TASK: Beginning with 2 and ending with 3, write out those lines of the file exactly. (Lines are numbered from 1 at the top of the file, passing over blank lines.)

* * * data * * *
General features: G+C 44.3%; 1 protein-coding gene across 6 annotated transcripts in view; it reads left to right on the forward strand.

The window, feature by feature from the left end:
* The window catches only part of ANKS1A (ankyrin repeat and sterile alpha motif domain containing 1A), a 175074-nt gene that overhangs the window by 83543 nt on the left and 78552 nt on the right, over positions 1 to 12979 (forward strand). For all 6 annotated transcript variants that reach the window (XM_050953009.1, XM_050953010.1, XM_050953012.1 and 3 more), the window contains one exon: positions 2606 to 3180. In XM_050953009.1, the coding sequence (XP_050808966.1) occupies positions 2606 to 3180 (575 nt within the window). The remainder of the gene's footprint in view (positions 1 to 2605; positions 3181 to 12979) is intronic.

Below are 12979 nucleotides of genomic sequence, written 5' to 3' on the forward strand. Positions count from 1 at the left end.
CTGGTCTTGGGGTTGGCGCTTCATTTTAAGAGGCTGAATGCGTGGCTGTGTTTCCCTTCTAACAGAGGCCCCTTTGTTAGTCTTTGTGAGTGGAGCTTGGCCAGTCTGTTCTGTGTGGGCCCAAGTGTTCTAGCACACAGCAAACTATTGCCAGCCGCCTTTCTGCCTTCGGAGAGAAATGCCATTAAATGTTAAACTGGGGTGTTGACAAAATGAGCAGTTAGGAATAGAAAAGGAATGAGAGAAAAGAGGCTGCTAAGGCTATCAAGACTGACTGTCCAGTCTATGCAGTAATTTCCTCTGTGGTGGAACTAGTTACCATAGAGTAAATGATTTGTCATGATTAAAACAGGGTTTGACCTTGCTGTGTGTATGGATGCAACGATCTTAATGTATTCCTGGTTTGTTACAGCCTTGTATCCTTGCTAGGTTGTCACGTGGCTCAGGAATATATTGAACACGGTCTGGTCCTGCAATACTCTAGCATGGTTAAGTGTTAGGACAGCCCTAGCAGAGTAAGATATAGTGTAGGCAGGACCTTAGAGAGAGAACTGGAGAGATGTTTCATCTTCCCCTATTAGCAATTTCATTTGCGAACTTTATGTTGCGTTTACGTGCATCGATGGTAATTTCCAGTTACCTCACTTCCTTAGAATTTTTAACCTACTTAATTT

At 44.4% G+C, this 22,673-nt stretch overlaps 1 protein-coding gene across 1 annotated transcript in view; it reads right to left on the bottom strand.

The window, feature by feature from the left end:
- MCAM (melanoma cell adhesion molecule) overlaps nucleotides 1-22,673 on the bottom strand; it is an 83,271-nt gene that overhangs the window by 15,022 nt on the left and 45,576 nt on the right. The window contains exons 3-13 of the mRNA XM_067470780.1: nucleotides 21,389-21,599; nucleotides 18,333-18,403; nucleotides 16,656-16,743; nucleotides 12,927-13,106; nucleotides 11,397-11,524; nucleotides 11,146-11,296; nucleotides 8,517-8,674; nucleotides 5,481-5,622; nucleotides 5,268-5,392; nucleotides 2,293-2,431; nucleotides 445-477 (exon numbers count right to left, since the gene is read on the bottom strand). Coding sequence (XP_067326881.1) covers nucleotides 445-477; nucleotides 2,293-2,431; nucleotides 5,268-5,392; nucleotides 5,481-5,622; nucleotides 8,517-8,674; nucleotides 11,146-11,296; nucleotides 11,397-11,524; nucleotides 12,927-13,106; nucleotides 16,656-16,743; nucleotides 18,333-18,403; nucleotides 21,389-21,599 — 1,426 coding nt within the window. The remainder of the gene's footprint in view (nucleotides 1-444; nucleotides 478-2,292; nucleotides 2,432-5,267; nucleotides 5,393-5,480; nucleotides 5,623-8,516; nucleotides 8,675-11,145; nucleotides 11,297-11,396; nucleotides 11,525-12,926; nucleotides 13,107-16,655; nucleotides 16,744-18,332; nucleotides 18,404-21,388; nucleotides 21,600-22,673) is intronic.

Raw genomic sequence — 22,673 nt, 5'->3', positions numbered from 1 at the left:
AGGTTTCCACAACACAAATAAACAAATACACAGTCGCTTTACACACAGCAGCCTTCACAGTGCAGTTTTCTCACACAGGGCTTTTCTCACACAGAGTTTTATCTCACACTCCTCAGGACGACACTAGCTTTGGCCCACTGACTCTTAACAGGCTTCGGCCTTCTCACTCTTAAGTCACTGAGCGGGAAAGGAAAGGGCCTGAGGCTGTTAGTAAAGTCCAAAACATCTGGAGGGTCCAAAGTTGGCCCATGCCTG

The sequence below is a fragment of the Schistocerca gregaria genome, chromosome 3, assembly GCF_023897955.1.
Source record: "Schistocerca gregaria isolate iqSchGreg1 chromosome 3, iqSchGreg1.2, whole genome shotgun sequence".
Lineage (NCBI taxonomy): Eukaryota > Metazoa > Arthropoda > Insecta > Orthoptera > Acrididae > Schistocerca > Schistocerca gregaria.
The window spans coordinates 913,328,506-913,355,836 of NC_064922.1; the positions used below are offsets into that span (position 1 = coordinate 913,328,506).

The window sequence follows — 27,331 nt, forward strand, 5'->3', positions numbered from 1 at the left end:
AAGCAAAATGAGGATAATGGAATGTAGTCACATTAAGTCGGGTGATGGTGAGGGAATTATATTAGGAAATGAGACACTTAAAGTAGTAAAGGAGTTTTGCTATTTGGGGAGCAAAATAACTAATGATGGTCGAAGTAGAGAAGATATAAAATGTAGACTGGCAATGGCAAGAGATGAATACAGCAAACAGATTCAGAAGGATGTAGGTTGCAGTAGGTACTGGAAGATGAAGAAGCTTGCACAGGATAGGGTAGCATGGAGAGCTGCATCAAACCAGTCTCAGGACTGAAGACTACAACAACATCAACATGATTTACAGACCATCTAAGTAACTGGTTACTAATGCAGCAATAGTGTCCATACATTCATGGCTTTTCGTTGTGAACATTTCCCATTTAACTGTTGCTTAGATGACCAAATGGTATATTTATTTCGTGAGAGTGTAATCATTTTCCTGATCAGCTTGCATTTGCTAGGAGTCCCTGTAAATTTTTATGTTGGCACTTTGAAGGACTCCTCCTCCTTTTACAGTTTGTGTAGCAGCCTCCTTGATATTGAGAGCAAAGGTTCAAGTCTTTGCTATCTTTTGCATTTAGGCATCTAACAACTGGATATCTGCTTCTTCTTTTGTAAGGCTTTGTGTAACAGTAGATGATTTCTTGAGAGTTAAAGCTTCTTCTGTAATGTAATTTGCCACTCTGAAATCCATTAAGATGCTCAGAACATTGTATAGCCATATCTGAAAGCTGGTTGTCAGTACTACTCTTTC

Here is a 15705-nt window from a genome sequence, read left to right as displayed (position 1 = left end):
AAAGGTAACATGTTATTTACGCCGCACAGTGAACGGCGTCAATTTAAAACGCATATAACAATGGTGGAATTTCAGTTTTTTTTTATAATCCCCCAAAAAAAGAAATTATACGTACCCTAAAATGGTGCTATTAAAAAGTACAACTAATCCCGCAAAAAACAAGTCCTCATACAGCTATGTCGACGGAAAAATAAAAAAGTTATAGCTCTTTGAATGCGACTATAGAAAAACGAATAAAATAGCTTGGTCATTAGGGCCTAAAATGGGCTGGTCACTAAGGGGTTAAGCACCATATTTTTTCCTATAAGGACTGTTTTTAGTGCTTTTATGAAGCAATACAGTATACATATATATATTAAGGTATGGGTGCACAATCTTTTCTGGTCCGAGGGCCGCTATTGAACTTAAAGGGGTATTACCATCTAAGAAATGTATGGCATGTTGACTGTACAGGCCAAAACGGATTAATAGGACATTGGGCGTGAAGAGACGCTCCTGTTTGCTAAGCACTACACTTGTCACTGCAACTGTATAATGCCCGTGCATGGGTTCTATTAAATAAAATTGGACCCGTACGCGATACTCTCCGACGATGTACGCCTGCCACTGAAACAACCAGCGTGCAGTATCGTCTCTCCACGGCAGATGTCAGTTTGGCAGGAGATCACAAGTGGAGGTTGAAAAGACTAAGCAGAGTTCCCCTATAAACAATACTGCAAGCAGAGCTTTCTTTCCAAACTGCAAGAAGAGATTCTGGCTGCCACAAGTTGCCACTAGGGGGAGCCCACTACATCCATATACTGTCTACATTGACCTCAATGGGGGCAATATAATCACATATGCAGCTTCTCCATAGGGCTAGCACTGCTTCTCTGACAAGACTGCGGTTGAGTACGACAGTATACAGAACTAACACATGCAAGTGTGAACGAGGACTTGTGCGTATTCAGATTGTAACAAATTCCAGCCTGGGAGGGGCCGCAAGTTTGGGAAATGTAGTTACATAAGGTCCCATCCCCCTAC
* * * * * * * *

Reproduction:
The window, feature by feature from the left end:
* The window catches only part of ANKS1A (ankyrin repeat and sterile alpha motif domain containing 1A), a 175074-nt gene that overhangs the window by 83543 nt on the left and 78552 nt on the right, over positions 1 to 12979 (forward strand). For all 6 annotated transcript variants that reach the window (XM_050953009.1, XM_050953010.1, XM_050953012.1 and 3 more), the window contains one exon: positions 2606 to 3180. In XM_050953009.1, the coding sequence (XP_050808966.1) occupies positions 2606 to 3180 (575 nt within the window). The remainder of the gene's footprint in view (positions 1 to 2605; positions 3181 to 12979) is intronic.